From The Author's Desk: Plugged In But Tuned Out? How Kids Underestimate Online Danger
(Welcome to the second in a new series from our very own book author, Lilla Dale McManis, MEd., PhD.)
How To Protect Your Kids Online: The Ultimate ‘How To’ Parent’s Guide is extensively researched to provide you accurate information and proven strategies to keep your kids safe when using the internet. This article draws from the guide to highlight how kids’ drive to be connected along with underestimating their digital footprint and ability to read and handle situations opens them to risk.
When it comes to technology, most kids feel they’re pretty smart. And in truth around operating the devices themselves like smartphones, tablets, and computers they really are. How many of us as parents have handed over a device to our kids to help us out? LOTS-right?
But when it comes to them making wise decisions around how to best to use the internet through those devices it’s a different matter altogether. To better understand why kids need our guidance, we need to visit the area of brain development. The prefrontal cortex of the brain won’t be fully developed until the mid-twenties. This is important because this area of the brain is responsible for complex decision-making, planning, judgment, impulse control, and understanding the point of view or perspective of others. It is also highly connected to social and emotional responses-driving kids to want to “fit in”.
Kids feeling like they’re experts at technology and having still underdeveloped decision-making skills can land them in situations using technology and media that can be quite dangerous. This falls into two major areas of concern:
1) Our kids putting themselves into situations of immediate danger.
2) Our kids putting themselves into situations that have repercussions down the road.
Let’s look at some of how this plays out…
A study of over 1500 tweens and teens revealed almost 90% think social sites are safe even though they say they know sharing personal information comes with risk. Only 60% use privacy settings on their social media profiles. Only half turn off location and GPS on their Apps. They also overshare information that can identify them. Half post their email address and almost a third their phone number.
Oversharing is rampant and a key area that can quickly get out of control. Kids overshare because it makes them feel connected, to try out different personas, or to vent. Unfortunately, many are getting into dangerous territory. Almost 40% say they’ve shared intimate images, with many thinking sending a photo of themselves or someone else topless is okay.
Kids routinely underestimate the extent to which such content gets passed on. Well over half didn’t know a message they sent to one person got sent on to others. Many kids have a very unpleasant surprise as almost 1/4th have had something private or personal show up in the public domain.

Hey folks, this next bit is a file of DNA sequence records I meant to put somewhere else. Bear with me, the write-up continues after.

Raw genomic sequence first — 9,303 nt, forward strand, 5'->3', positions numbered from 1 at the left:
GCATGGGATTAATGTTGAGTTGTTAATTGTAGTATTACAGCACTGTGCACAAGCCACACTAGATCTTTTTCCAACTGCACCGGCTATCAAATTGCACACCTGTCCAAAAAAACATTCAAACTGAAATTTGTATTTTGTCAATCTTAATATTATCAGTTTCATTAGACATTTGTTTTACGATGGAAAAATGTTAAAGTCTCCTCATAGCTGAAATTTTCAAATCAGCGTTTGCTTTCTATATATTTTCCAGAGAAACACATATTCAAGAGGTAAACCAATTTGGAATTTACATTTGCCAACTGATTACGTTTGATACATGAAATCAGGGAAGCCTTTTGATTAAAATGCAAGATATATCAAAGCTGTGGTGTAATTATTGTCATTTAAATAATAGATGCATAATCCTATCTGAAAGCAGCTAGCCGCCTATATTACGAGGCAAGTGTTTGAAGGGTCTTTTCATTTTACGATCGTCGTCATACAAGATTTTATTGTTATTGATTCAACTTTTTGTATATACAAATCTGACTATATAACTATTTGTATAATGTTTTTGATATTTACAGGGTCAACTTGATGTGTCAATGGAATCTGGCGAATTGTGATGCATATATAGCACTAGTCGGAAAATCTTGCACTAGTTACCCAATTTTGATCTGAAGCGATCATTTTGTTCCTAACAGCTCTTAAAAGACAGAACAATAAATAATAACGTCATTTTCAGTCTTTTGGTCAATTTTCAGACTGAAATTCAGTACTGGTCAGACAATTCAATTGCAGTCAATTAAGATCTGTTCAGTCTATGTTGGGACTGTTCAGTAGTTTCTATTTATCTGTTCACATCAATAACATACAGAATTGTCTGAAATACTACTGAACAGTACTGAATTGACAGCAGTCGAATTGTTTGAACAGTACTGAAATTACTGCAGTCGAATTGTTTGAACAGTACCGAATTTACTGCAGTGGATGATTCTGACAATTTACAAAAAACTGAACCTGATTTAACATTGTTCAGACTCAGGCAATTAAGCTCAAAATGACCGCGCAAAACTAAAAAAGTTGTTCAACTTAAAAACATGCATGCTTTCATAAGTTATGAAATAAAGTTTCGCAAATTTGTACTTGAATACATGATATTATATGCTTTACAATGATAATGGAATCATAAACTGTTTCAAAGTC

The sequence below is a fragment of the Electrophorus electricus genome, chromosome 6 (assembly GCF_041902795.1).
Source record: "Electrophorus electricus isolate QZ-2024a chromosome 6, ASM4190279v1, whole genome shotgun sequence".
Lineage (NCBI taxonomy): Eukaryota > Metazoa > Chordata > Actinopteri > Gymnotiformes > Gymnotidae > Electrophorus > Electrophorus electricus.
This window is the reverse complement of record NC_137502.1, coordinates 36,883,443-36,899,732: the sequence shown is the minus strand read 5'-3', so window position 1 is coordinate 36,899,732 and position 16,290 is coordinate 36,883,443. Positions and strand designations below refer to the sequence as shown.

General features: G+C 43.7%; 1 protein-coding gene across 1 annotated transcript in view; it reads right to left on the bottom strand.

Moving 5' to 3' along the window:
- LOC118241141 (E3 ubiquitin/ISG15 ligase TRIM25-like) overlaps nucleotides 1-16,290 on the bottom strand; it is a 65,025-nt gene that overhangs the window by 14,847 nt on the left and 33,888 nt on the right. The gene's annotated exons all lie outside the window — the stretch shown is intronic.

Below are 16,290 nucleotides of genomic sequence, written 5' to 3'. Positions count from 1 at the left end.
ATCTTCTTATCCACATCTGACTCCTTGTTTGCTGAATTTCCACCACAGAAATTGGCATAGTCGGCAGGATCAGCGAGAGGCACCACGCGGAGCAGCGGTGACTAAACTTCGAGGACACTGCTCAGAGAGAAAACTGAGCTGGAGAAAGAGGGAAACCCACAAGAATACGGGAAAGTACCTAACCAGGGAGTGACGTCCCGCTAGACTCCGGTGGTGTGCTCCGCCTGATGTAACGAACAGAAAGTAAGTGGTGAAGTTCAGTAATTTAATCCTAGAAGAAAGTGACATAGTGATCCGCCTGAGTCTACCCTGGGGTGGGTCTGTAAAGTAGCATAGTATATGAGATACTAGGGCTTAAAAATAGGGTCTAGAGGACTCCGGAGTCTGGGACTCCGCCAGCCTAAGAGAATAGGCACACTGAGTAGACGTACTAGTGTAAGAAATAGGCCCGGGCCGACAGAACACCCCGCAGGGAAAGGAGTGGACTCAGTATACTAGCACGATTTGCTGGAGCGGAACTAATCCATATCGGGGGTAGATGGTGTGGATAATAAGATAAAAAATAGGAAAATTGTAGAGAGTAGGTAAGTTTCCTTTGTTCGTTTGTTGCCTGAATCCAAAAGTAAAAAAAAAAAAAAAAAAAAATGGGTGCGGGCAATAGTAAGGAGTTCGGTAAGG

Our kids are all creating a digital footprint--a permanent record or trail of everything they do online. Parents are particularly worried about how their teen’s future academic or employment chances might be impacted by online activity; it’s a major worry for almost 70% of parents.
They have good reason. A recent survey reveals 1 in 3 college admissions officers visit the Facebook or other social media profile of applicants, and about this many turned applicants down for admission based on what they found out! Yet half of teens aren’t concerned about negative ramifications to their future from posting personal information. Findings like this show the real disconnect facing our kids.
Kids Say One Thing and Do Another
Much of this has to do with kids telling us what we want to hear. Almost 80% of 10 to 18-year-olds say they do know what’s posted online can’t be deleted and that they’ve had conversations with their parents about how to stay safe online. However, there’s troubling evidence this doesn’t translate into practice for many kids. Half (likely an underestimate due to social desirability) would actively hide their online behaviors/activities from their parents.
So What Can Parents Do?
Monitor. Don’t allow your kids to post negative images, malicious comments, and the like. Use these opportunities to educate them to make good decisions.
Check search engines. Regularly see what comes up under your child’s name and screen names. You can also use Google Alerts to notify you whenever your child’s name is posted.
Support a positive online reputation. It’s unrealistic not to expect your child to have a digital footprint, but encourage and support your child to share a positive hobby, interest, or area of expertise. This helps build a positive digital footprint.
The drive to feel competent around technology, be connected, and to fit in combined with immature decision-making that is the hallmark of all children, can lead kids down a path that is hazardous both in the short-term and long-term. For parents and caregivers, this means actively guiding them to have the kinds of experiences that can promote optimal outcomes. We invite you to read our book to truly become prepared for the task of protecting your kids online.
About the Author
Lilla Dale McManis, MEd., PhD., is the co-author of How To Protect Your Kids Online: The Ultimate ‘How To’ Parent’s Guide. She is a founding member of the Early Childhood Technology Collaborative and has worked for the last decade in the area of education and technology. Dr. McManis is President & CEO of Parent in the Know and believes strongly in translating research into meaningful practice.